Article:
It’s a familiar expression. It means putting out the ultimate effort for family, friends and comrades, regardless of the consequences, without considering failure as an option.
The Alliance for Climate Protection and the Climate Protection Action Fund have teamed up to initiate a new ad campaign based on their joint project at the Repower America Wall, an interactive site where anyone can post a video or photo, and send an audio message to their congress persons about the importance of clean energy. The first iteration of the campaign will use testimonials from residents of four states, Arkansas, Indiana, Maine, and Missouri, and will be widely broadcast in order to reach as many people in those states as possible, with a goal of persuading them to contact their Senators and urge them to take positive action on pending clean energy legislation. Other states will be emphasized in later weeks.
This campaign comes not a moment too soon. The bad guys have gotten a big head start and have, so far, done a bang-up job of painting the whole issue as the hysterical ramblings of a few out-of-touch environmentalists whose obsession with a fantastical climate change scenario could cost lots of Missourians, particularly farmers, their livelihoods – claims that seem to have already had the desired effect and turned the spines of many of our Democratic legislators to quivering jelly.
The outstanding question is how effective the Repower America campaign will be in the face of what will, no doubt, be a massive corporate onslaught against any meaningful energy legislation. In a conference call today, Garrett Russo from the Alliance on Climate Protection attempted to address this issue, describing the Wall and the ads as a way to level the playing field and enable “everyday” Americans to speak out and be heard in an environment which, especially after the recent Supreme court decision on corporate political spending, now privileges big money over individual citizens.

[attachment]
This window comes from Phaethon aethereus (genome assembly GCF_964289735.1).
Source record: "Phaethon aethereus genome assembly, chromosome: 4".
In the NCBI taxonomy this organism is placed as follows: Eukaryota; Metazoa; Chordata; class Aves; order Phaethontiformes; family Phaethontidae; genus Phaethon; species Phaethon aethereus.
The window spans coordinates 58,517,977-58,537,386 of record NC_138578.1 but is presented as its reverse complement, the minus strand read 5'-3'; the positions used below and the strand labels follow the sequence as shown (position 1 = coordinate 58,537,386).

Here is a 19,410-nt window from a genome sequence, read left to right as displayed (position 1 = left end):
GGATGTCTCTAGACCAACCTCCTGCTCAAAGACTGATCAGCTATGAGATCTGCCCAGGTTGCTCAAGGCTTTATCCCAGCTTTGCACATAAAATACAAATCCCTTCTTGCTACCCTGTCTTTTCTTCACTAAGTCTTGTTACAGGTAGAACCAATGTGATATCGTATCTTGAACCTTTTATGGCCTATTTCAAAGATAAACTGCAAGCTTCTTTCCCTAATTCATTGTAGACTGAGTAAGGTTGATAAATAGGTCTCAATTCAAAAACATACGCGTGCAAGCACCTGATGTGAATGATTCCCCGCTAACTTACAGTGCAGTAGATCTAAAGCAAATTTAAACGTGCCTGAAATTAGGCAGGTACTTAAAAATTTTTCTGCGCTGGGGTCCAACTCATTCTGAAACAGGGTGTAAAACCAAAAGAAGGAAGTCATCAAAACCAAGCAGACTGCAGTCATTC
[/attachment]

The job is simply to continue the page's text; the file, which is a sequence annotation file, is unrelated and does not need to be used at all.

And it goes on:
During the call, two Wall contributors from each of the four targeted states spoke briefly about why reforming our energy policies is important to them. Reasons included sustainability arguments, quality of life concerns – clean air makes for healthy humans – and worries about the effects of fossil fuel dependency on national security. The predominant theme, though, was job creation, as seen in this ad from the group of three that will be shown in Missouri:
A retired official of the Maine AFL-CIO, Ed Gorham, talked about the steady loss of manufacturing jobs that the U.S. has experienced over the past decades, and pointed out that the transition to green energy could create thousands of new jobs to take their place. La Donna Appelbaum of St. Louis, a small business owner, stressed the importance of transitioning to a cleaner, sustainable energy source in order to create jobs and enable small businesses to survive. Gretchen Wieland, Missouri Communications Director of Repower America, described the potential importance of the wind turbine industry, both as a source of energy and as a source of new manufacturing jobs in Missouri. She claimed that clean energy industries could create 29,000 new jobs in Missouri.
The ads themselves are vague about specifics – but that is inherent in their nature; they are, after all, a “branding” exercise, intended to create a perception that job creation and clean energy go together. But because there are claims to the contrary out there – Kit Bond’s report, Yellow light on Green Jobs, was indirectly alluded to by one reporter, it will be interesting to see if this approach proves effective.
Part of the answer may lie in the media response. For example, the Bond report’s conclusions are highly questionable, but as long as media figures, such as the reporter on the call, cite the report without questioning its sources – without even indicating that the report has generated controversy – it’s going to be a hard slog ahead.